Celebrity Tricks and Tips for Healthy Eating

What works for Julia Roberts, Sela Ward and Matt Damon?

WebMD Weight Loss Clinic - Feature

Reviewed By Kathleen Zelman, MPH, RD, LD

Lawrence Olivier is said to have eaten an apple and a bit of pungent blue cheese for lunch each day to maintain his weight. Why? The stronger the flavor of food, the more satisfied he felt. Lord Larry knew what he was doing -- highly flavored foods are one of my favorite ways to make a meal exciting and enticing, but not fattening. At my company, Diet Designs, we've taught many Hollywood stars easy tricks and tips for planning meals packed with taste, not calories. But you don't have to be invited to the Oscars to use these simple secrets.

Pump Up the Flavor!

Call it the Olivier Principle. Satisfy yourself with flavor-rich foods, and you'll eat less and enjoy it more.

  • Roasted garlic makes an amazing spread and a fragrant addition to sauces and soups -- it's a big hit with Julia Roberts. Just preheat the oven to 450, place the whole unpeeled head in a baking dish, and roast it for half an hour. You can put it on bread or rolls, in soups, spice up chicken with it, or spread it on sandwiches instead of mayonnaise.
  • Use multiple varieties of mustard as an alternative to mayo, butter, and heavy dips for sandwiches, crackers, and hors d'oeuvres. Go crazy with mustards: three-grain, rosemary, Dijon, try them all. Sela Ward adores mustard, and how great does she look?
  • Make a fabulous fresh marinara sauce with a few cans of (low-sodium!) tomatoes, sliced black olives, and lots of onion, garlic, and herbs. You can use this sauce on pastas or as a base for pizza -- Matt Damon loves it.

Sassy Substitutions

You can enjoy the "decadent" dishes you love if you substitute a few healthier ingredients.

  • Sela Ward loves southern food, so we'll make a mock fried chicken. Instead of using flour, lard, and milk, then frying it, use cornmeal with yogurt, and saute the chicken in a little corn oil. The yogurt moistens the chicken and gives it a delicious flavor.
  • You don't have to give up cheese: just go light on the high-fat kinds and stick with tasty, tangy, more nutritious varieties such as feta, goat, and ricotta. Feta (one of Jennifer Aniston's favorites) is a huge flavor booster. Combine feta with spinach in phyllo dough for a yummy spinach pie. Ricotta is a good cheese to use for baking. It tastes delicious spread on a toasted English muffin with a pure fruit strawberry jam and cinnamon.
  • You've probably heard of substituting applesauce for fat when baking brownies. Even better, date puree, made of dates and water, whips up a chocolaty treat Donnie Wahlberg devours. Just substitute the puree, one-to-one, for your fat. Then, use cocoa powder, which is already fat free, and mix in a little fructose instead of sugar. Voila, you have a decadent, fat-free brownie.

Stocking and Purging

You'll eat better without effort if you purge problem foods from your kitchen and stock up on tasty, good-for-you options.

    Purge these foods:
    • High-sodium, high-fat canned or packaged goods, such as soups with more than 300 mg of sodium in them. Top Ramen might have sustained you as a starving college student, but it's time to let it go!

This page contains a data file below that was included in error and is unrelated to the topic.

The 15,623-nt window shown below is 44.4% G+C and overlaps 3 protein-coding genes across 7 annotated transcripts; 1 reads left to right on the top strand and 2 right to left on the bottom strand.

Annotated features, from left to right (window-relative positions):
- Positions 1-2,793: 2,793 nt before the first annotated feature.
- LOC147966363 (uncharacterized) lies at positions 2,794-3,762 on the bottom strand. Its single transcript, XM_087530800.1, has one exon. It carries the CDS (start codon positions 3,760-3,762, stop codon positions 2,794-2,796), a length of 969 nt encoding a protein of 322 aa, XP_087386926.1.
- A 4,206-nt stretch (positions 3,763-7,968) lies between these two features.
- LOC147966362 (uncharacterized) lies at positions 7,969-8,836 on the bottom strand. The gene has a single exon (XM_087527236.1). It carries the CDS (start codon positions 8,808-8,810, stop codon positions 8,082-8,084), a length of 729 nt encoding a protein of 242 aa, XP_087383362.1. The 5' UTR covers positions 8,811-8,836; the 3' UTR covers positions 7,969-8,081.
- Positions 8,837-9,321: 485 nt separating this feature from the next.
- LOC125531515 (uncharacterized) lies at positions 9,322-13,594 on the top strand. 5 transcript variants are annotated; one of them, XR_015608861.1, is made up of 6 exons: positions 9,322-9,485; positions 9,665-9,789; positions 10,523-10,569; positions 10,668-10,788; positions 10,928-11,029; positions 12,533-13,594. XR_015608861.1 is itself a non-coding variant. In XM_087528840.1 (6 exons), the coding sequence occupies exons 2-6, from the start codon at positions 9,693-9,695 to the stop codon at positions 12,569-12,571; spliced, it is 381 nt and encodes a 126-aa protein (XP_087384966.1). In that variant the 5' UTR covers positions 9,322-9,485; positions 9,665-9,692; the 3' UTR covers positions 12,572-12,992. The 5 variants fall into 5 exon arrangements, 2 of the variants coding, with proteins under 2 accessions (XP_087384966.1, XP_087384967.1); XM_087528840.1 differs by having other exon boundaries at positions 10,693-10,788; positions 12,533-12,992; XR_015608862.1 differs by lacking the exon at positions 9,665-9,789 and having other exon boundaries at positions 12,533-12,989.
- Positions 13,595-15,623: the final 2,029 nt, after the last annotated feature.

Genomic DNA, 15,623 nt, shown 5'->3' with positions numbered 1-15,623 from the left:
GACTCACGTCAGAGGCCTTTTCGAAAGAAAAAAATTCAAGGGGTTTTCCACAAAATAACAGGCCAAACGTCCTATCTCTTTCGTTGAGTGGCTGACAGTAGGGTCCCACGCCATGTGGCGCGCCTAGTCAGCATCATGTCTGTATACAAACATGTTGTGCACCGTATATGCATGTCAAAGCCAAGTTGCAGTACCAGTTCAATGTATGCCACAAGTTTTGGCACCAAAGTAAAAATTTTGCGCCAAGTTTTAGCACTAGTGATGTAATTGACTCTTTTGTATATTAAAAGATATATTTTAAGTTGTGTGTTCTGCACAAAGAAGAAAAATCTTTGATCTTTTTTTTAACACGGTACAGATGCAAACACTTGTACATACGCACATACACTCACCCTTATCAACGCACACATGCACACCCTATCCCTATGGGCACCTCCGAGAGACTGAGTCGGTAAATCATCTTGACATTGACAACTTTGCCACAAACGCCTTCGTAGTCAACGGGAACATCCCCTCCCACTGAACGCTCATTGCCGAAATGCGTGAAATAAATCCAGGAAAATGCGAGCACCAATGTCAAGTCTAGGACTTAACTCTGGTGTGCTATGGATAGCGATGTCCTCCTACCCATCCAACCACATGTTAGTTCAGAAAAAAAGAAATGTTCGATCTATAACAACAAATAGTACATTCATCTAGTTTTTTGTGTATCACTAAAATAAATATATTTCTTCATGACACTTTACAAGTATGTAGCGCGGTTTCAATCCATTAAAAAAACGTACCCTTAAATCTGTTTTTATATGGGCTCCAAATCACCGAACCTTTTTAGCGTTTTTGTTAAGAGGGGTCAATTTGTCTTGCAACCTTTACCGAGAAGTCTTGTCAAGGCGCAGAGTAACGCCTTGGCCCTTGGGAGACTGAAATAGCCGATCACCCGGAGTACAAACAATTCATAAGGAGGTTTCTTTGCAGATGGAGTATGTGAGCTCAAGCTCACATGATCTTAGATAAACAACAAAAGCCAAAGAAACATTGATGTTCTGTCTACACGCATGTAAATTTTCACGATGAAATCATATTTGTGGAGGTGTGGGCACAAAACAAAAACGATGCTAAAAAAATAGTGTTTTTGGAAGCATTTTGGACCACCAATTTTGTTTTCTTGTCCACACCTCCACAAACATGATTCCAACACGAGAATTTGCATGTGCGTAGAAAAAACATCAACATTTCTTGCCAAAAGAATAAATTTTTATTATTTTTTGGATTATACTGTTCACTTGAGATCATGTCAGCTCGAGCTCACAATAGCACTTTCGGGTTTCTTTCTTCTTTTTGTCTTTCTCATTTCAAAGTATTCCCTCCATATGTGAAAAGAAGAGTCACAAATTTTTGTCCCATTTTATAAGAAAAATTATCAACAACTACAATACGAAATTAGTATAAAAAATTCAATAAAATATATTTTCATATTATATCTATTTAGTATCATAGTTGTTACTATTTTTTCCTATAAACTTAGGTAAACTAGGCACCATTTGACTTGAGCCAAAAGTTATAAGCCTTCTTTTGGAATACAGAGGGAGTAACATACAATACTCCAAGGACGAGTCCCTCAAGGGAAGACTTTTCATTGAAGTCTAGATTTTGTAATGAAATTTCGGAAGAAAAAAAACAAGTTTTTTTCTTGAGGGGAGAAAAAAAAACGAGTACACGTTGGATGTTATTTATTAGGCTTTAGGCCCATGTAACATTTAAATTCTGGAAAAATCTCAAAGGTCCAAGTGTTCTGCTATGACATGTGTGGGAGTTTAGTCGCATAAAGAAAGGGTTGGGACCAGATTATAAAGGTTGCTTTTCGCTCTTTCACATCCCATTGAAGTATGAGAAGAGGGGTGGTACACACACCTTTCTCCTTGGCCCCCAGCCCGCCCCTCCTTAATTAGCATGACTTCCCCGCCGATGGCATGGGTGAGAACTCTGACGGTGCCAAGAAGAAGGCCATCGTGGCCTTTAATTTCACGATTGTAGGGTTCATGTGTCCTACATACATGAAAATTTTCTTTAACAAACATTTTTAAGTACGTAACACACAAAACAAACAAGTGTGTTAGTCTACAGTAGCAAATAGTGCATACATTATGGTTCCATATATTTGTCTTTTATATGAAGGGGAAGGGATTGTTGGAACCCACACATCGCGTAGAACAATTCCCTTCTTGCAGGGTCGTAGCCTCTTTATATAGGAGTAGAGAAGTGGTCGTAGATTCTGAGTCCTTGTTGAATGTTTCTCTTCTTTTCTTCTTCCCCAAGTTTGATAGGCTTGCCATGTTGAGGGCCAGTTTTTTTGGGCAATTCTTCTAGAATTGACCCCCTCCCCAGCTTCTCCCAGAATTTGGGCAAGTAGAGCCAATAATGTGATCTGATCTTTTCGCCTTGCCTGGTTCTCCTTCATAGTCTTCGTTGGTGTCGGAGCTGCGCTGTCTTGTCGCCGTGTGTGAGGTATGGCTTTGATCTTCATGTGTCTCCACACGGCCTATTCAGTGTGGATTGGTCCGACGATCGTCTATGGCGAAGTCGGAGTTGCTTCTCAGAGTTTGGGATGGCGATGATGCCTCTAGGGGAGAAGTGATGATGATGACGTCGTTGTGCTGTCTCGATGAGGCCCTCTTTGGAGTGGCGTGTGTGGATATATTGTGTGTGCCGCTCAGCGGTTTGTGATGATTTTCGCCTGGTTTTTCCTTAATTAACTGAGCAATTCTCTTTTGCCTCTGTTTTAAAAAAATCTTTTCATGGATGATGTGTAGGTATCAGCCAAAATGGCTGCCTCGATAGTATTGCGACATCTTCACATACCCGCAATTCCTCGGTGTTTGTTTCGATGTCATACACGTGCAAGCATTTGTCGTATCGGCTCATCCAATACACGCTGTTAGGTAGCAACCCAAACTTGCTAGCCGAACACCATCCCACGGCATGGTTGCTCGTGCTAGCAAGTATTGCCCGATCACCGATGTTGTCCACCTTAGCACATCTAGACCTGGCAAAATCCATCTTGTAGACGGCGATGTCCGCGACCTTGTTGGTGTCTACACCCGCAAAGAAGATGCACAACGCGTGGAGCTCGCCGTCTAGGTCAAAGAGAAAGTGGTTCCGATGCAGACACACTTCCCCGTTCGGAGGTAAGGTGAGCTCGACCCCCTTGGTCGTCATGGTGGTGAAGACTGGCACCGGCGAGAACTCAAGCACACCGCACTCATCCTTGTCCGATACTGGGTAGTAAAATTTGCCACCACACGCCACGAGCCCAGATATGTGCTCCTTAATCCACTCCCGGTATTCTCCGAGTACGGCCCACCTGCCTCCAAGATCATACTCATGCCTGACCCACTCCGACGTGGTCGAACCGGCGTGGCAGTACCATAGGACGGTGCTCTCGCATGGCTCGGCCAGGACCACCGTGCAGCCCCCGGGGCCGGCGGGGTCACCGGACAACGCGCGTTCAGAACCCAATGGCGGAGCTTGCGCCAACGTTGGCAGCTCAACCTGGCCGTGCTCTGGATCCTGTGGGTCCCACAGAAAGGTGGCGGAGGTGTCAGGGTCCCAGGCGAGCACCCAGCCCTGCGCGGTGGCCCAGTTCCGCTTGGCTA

• Packaged cookies and crackers. If you're going to indulge in sweets, avoid the heavily processed ones and try sweet substitutions like those date-puree brownies.
    • Most carbonated beverages. Even if they're low- or no-calorie, the bloating will make you feel heavier.
    • Most frozen foods and "quick meals." If you need them for convenience, try nutritionally sounder brands like Amy's and Healthy Choice.

    Stock these foods:
    • Spices, spices, spices! Cilantro and cumin to liven up Mexican dishes, lemon grass for Asian food, rosemary for more savory dishes, like a delicious lemon rosemary chicken with garlic. Try to keep fresh herbs on hand and add them generously.
    • Salsa, with lots of nutrients and few calories, makes a great snack paired with fresh crunchy vegetables or homemade tortilla chips, or as a topping for a tangy egg-white omelet.
    • Water. Yes, you know you should drink more water. Instead of lecturing you, I'll tell you how: keep a pitcher of cold water in the fridge, a quarter orange, a quarter lemon, and a quarter of a cucumber sliced into the water. It tastes so good you'll want to drink it all the time.
    • Vinegars and marinades, to add moisture and flavor to all dishes. Chicken in a lemon-dill marinade overnight will be bursting with flavor the next day. Stock up on apple cider, rosemary, tarragon, and of course rice wine vinegar for Asian dishes.

Remember, stay away from fad diets that encourage you to cut entire food groups out of your diet. You risk depleting your body of valuable nutrients such as calcium and vitamin C. When you're short on nutrients, I guarantee that eventually you will feel deprived, which can result in failure.

Instead, use these tips and tricks as part of a very simple approach: Eat fewer calories than you burn through exercise, from a wide variety of nutritionally powerful foods. Don't deprive yourself. Food should be pleasurable and fun, so you stick to a lifetime program -- why would anybody want to eat a plain steamed chicken breast and vegetables when you can eat gourmet sauces, pizza, and dessert?

Originally published Jan. 30, 2004
Medically updated Dec. 9, 2004

Carrie Wiatt, MS, is a nutritionist and president of Diet Designs, a consulting company that creates individualized food programs for celebrities, as well as for ordinary people in search of healthy eating solutions. Wiatt holds a master's degree in nutrition and food science from California State University Northridge.

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Last Editorial Review: 12/22/2004